Therefore the viewpoint of the Christian cannot ever be so dark as that of Job. Job saw only as from afar off and groped in the dark, but we are brought nigh to God through Christ and walk in the light. Should we not, therefore, so much the more guard ourselves from harbouring doubting thoughts and from presumptuously arguing with the Almighty? We may, indeed, in all humility, ask what the purpose of our life is, but let us beware of the rebel's spirit and of the language of the presumptuous.

 It is also good for the Christian to remind himself daily what the ultimate aim of his life is and when he does this in the spirit of communion with the Lord, he comes to the point where he can "glory in tribulation."

 When the ungodly man however, because of the vanity of earthly things curses his very being, or when the mere professor in times of trial, loses his apparent faith and argues with God, then he adds rebellion to his sin. The spirit of independence develops into open rebellion, and the state of mind previously hidden shows itself in action. May the Lord grant to every child of God to keep the purpose of his life and the end of his course always before his eyes, so that he may be kept from the presumption of Job in arguing with the Almighty! And if there be one of my readers who has not yet accepted God's answer to Job's question, oh, let him shake off his indifference, and flee from the ranks of the rebellious before it is too late! Do not seek the answer with the pride of the rebellious, or the perversity of the doubter, but with a humble and submissive heart. Then only in learning of Jesus will you find rest unto your soul.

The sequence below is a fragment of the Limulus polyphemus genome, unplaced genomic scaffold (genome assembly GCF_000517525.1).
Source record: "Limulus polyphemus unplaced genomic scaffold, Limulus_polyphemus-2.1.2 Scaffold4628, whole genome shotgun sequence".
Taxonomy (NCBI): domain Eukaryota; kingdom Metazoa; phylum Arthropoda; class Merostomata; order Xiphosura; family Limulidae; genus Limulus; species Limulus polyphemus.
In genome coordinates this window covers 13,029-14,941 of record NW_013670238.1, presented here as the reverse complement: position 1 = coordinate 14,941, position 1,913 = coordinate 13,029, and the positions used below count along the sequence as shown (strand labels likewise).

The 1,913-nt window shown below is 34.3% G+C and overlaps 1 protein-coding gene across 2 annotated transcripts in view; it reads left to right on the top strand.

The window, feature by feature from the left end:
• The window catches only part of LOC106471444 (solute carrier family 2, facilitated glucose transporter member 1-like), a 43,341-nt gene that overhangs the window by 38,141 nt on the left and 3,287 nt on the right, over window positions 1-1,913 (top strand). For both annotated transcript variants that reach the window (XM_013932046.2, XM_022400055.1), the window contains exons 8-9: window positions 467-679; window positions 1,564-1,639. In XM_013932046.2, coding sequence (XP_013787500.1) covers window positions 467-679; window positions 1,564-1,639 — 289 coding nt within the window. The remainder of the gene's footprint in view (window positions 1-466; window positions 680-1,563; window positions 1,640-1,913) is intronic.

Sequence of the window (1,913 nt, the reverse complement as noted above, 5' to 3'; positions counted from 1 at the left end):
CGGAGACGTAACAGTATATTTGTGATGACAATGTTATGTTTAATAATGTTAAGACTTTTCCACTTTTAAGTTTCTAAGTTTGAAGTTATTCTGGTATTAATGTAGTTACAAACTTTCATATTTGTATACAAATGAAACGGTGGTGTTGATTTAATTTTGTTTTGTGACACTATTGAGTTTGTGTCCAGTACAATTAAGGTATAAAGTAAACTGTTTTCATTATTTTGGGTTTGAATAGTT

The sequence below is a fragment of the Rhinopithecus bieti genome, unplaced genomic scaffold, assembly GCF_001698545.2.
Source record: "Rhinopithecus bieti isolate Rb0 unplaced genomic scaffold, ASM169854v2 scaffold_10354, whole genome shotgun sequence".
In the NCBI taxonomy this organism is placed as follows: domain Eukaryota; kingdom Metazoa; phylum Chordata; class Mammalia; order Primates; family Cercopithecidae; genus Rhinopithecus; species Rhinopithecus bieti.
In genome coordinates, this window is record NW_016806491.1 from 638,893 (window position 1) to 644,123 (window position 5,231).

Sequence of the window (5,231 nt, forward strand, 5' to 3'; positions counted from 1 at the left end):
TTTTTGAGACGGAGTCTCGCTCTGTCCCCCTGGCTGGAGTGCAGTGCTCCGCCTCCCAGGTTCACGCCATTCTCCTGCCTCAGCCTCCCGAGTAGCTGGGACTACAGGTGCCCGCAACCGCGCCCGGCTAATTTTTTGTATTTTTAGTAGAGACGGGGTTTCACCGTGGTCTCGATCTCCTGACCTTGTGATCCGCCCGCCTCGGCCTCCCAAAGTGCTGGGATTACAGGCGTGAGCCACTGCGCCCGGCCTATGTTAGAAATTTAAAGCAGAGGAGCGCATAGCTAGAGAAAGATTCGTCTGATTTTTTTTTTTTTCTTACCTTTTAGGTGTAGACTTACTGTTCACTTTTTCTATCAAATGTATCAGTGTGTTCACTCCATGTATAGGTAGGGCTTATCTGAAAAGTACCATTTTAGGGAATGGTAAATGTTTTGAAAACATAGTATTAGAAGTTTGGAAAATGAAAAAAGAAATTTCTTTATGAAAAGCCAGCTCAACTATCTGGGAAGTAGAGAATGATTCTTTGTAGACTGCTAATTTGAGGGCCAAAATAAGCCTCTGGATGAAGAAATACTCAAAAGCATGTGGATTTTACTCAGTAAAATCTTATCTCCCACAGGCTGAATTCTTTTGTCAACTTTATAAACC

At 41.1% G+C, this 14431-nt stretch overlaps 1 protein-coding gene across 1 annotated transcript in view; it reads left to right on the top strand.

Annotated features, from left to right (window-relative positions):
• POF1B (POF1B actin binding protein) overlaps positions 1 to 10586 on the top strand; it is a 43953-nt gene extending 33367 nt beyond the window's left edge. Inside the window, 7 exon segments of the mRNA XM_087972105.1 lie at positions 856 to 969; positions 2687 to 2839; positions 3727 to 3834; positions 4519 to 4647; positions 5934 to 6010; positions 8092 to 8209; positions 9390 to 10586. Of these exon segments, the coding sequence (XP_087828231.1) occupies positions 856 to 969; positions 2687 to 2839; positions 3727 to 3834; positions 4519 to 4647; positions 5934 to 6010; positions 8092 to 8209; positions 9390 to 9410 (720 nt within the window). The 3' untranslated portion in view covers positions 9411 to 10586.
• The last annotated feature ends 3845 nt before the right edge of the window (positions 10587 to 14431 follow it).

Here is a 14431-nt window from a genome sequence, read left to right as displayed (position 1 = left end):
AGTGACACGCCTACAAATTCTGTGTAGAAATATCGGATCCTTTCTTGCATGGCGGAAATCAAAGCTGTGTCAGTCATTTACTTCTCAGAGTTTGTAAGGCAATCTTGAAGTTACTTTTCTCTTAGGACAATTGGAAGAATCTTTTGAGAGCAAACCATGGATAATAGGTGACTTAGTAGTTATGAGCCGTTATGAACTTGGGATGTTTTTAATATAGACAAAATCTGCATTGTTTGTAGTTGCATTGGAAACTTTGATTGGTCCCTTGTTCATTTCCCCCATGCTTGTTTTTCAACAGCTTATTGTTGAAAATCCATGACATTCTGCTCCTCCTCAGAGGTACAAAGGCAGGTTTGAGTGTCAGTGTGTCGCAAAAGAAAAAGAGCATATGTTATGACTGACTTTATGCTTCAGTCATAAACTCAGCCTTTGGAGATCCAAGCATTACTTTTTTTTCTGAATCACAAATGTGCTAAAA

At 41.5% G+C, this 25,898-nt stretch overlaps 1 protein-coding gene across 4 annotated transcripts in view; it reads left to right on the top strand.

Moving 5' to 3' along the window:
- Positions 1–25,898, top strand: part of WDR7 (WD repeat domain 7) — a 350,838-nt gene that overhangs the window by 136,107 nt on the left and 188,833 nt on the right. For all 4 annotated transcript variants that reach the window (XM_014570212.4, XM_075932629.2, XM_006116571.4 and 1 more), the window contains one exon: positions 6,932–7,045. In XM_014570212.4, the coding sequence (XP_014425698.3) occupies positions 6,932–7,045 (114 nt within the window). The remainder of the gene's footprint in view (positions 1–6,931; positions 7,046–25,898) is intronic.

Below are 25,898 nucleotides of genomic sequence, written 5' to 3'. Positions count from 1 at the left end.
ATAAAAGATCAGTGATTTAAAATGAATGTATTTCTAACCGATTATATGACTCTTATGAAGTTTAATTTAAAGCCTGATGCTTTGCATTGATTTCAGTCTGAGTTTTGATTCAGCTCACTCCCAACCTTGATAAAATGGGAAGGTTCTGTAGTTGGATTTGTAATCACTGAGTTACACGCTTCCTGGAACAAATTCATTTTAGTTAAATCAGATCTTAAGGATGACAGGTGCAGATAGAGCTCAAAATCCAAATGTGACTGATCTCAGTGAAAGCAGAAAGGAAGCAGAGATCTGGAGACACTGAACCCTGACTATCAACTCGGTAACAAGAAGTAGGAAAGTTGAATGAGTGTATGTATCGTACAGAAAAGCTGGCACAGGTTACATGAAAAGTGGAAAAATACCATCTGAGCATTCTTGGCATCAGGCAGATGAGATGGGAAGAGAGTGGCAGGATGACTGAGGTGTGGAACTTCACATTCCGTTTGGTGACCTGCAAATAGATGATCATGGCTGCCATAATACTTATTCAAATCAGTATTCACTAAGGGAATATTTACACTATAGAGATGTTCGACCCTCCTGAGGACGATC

Job 40:2 "Shall the one who contends with the Almighty correct Him? He who rebukes God, let him answer it."

Jeremiah 20:14-15 Cursed be the day in which I was born! Let the day not be blessed in which my mother bore me! Let the man be cursed Who brought news to my father, saying, "A male child has been born to you!" Making him very glad.

1 Corinthians 10:12 Therefore let him who thinks he stands take heed lest he fall.

Job 34:32 Teach me what I do not see; If I have done iniquity, I will do no more'?

Romans 8:12 Therefore, brethren, we are debtors--not to the flesh, to live according to the flesh.

Job 34:32Teach me what I do not see; If I have done iniquity, I will do no more'?

Acts 3:21 whom heaven must receive until the times of restoration of all things, which God has spoken by the mouth of all His holy prophets since the world began.

Ephesians 1:13-14 In Him you also trusted, after you heard the word of truth, the gospel of your salvation; in whom also, having believed, you were sealed with the Holy Spirit of promise, who is the guarantee of our inheritance until the redemption of the purchased possession, to the praise of His glory.


Henri L Rossier
Job's Three Questions and Their Answers
Posted: 17 Aug 2014